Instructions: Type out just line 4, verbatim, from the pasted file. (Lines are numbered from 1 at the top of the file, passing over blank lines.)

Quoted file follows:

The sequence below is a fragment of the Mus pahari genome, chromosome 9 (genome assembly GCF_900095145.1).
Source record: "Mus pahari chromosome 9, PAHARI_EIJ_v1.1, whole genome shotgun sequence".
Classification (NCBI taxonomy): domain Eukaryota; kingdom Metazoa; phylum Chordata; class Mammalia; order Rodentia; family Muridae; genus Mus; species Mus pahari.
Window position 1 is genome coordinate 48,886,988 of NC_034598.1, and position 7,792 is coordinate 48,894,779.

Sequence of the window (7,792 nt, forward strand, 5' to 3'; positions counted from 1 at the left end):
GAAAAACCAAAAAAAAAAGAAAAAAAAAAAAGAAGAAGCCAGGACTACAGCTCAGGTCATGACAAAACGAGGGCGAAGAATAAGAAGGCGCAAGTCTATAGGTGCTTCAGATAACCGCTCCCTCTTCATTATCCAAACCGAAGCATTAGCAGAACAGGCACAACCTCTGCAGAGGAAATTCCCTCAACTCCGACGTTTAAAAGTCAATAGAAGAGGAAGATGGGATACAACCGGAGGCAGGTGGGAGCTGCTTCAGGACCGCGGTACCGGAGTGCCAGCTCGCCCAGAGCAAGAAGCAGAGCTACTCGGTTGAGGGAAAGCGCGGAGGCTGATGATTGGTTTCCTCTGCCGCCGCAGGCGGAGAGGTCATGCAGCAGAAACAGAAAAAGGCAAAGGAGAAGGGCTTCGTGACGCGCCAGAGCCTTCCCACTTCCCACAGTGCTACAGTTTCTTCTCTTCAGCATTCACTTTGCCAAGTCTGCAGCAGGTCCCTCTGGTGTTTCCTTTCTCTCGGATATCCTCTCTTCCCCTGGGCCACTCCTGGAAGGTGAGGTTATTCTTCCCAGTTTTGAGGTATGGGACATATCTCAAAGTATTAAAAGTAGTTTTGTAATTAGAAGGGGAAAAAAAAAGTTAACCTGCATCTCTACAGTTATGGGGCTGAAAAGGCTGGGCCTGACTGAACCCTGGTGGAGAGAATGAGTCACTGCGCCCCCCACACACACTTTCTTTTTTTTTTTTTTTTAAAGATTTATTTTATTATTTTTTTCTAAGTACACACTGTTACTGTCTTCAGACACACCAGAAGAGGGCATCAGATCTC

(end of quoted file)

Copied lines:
Window position 1 is genome coordinate 48,886,988 of NC_034598.1, and position 7,792 is coordinate 48,894,779.